Q: Are glass and glaze the same?
A: Sometimes, but not often. Glass itself dates back at least 50 centuries. Mix sand and some other dry minerals, heat in a fireplace, and you obtain a material often called a “network polymer” (a “mer” is a unit molecule and “poly” means many, joined together).
Q: What affects a glaze surface?
A: A glaze surface may be glossy, satiny, or rough (dry matt); the actual result will revolve around the silicon oxide and the alumina oxide contents, both in relative and absolute terms. A glass that contains 60% silicon oxide (silica, flint, quartz), plus or minus 5%, will usually make a good glaze.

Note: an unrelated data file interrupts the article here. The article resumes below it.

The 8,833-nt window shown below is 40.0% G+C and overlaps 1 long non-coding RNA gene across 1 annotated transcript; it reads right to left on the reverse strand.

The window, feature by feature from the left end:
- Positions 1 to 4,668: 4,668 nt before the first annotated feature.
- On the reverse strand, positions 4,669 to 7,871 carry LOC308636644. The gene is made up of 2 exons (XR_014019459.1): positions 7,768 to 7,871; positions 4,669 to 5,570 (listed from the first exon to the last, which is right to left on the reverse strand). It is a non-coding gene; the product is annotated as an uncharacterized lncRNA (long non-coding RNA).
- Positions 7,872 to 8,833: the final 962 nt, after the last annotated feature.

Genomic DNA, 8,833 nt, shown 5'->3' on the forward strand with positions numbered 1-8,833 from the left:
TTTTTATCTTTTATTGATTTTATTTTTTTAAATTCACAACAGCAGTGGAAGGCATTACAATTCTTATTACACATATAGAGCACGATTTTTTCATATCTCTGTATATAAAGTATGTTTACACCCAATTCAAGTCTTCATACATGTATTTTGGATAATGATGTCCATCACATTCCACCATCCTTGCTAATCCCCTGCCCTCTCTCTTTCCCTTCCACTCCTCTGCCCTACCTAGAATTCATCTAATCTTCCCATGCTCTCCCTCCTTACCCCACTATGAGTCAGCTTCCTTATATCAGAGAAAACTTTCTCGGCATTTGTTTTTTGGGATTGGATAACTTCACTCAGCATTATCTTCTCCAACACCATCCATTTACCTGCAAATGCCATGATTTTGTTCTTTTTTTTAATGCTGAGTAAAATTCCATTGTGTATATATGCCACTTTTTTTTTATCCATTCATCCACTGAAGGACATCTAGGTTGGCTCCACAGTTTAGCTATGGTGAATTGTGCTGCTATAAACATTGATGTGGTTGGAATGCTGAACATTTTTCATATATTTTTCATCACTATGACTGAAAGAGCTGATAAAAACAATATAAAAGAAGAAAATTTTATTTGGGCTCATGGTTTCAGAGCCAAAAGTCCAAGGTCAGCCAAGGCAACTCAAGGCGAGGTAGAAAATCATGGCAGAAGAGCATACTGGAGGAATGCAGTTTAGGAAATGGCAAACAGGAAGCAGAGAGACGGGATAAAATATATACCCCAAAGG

Q: How many materials are there in a glaze?
A: If one examines many glaze recipes, one soon realizes that most of them contain ten ingredients, or less. These, in turn, are used repeatedly in different recipes for a given firing range (low-fire, mid-fire, or high—fire).
Q: Is there a difference between polyester, acrylic, and epoxy resins?